There was no small amount of violence in Blind Willie Johnson’s original take, and that’s boldly recaptured in this unheard version by the Staple Singers.
Post Tagged with: "Legacy Recordings"
‘Freedom Highway Complete’ makes viscerally clear that the Staple Singers, though they’d moved far afield of gospel, could still rattle the back pews.
We review a previously unheard, chin-wagging find from Bob Dylan and the Band’s forthcoming ‘Basement Tapes Complete.’
One Track Mind: Bob Dylan and the Band, “Odds and Ends” from The Basement Tapes Complete: The Bootleg Series Vol. 11 (2014)
Lost time may never be found again but, sometimes, lost songs are.
[youtube http://www.youtube.com/watch?v=plP4Z2hHXvE&w=500&h=305] This sound, in the dead of night, comes rushing out of my radio — a tornadic gust of horns. Then there follows a devastatingly cool lyric, amid a suave and spacious groove. But who is it? 45 seconds in, I finally peg “Can’t Hide Love” as the new Earth Wind and Fire song; I knew Maurice White’s “yow”Read More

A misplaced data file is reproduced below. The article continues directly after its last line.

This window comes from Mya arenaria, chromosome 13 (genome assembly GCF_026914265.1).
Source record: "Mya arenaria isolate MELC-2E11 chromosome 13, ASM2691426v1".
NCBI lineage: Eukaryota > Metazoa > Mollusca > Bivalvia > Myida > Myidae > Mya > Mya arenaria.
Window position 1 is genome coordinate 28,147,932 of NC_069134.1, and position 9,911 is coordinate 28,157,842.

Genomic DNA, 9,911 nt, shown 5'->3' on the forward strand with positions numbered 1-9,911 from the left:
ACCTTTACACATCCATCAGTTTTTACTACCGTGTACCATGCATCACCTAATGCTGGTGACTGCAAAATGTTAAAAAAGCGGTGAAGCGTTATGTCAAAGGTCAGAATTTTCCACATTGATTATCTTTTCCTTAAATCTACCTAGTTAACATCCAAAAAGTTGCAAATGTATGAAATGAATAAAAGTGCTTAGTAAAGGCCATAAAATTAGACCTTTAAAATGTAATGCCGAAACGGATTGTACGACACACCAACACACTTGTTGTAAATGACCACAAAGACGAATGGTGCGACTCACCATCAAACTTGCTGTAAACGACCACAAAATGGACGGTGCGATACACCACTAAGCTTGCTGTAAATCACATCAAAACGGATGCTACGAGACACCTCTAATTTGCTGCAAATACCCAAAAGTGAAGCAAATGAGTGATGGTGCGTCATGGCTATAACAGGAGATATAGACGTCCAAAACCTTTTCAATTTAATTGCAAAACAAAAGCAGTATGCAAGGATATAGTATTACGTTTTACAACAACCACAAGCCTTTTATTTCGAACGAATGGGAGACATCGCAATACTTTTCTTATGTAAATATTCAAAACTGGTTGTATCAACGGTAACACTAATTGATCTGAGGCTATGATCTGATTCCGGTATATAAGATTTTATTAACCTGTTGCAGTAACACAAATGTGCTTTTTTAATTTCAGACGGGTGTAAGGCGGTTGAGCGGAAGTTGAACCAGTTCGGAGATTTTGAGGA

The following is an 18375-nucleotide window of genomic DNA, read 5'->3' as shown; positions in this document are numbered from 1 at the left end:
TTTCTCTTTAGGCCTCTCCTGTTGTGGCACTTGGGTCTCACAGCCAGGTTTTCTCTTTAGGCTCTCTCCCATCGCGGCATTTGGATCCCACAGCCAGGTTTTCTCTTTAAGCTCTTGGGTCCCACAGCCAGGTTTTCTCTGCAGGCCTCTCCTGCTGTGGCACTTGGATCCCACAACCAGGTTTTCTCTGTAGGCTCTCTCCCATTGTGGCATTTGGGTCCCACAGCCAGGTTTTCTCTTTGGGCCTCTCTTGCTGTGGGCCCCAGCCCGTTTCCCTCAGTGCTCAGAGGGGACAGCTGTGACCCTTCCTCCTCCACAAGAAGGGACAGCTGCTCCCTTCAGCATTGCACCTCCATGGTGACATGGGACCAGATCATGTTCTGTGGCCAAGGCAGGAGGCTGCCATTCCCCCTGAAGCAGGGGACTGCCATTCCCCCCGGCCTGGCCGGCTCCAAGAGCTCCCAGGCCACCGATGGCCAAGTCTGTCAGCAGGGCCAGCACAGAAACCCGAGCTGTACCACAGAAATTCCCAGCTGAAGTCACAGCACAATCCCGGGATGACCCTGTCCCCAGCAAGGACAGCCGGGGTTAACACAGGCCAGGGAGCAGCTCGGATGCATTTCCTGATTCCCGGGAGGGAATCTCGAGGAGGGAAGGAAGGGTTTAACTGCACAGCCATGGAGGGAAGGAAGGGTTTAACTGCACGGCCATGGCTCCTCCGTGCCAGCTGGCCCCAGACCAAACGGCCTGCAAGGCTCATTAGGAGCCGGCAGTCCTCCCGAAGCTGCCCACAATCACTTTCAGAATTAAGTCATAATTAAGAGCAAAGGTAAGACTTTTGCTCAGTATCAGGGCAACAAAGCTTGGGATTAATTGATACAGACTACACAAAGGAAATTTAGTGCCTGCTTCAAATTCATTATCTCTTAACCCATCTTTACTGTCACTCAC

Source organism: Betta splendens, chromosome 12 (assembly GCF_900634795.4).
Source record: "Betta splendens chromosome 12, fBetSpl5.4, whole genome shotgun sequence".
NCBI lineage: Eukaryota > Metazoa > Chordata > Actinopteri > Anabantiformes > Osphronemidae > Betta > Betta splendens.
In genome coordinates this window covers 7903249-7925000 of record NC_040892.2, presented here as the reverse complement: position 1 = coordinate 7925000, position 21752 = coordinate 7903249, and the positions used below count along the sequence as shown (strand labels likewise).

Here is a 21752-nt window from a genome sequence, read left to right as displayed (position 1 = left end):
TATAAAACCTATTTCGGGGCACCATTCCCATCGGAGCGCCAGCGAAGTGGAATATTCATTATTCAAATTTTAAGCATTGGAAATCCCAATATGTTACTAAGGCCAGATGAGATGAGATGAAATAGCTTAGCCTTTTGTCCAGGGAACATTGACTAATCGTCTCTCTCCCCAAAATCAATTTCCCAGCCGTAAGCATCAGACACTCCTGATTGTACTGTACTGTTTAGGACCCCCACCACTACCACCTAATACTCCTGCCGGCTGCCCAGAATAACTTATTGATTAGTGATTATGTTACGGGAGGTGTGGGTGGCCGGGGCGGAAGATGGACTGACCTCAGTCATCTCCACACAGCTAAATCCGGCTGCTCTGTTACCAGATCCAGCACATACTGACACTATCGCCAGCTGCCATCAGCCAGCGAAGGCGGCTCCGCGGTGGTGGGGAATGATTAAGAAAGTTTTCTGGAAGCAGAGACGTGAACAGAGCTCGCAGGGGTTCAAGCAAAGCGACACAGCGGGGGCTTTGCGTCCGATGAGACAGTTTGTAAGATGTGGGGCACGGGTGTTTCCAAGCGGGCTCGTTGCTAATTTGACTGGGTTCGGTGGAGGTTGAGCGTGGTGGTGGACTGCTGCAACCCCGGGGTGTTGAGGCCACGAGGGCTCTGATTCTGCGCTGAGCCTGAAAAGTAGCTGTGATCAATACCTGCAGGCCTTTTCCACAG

There is much to love, of course, about this double-disc 30-song collection of confectionary power-pop goodness. After all, it’s a first-time-ever grouping of both the best of his years with the Raspberries and as a solo artist. But The Essential Eric Carmen goes one step further, collecting Carmen’s first new song in some 18 years. That track, a determinedly hopefulRead More
You’d probably assume that 1981’s The Baron, produced by countrypolitan pioneer Billy Sherrill, would do little to suggest where Johnny Cash would end up a little over a decade later with the American Recordings series.
I’m sure there will be those who balk at a title like that, what with Neil Young, George Harrison, Tom Petty, Eric Clapton, Lou Reed and Bob Dylan himself, of course, appearing on this gala 30th Anniversary Concert Celebration reissue.
The introduction of a new studio to experiment with might have felt like a happy challenge for another Band, in another place. Instead, Albert Grossman’s just-opened Bearsville facility ended up feeling, as Robbie Robertson once said, “too bright and cold.” Much of the music on 1971’s Cahoots, to be honest, did too
He rose to fame playing a flame-kissed fusion of blues rock alongside Rick Derringer, scoring huge turn-of-the-1970s hits on the pop charts. But Johnny Winter, as this 56-track, four-CD Legacy set makes utterly clear, couldn’t wait to get back to the blues.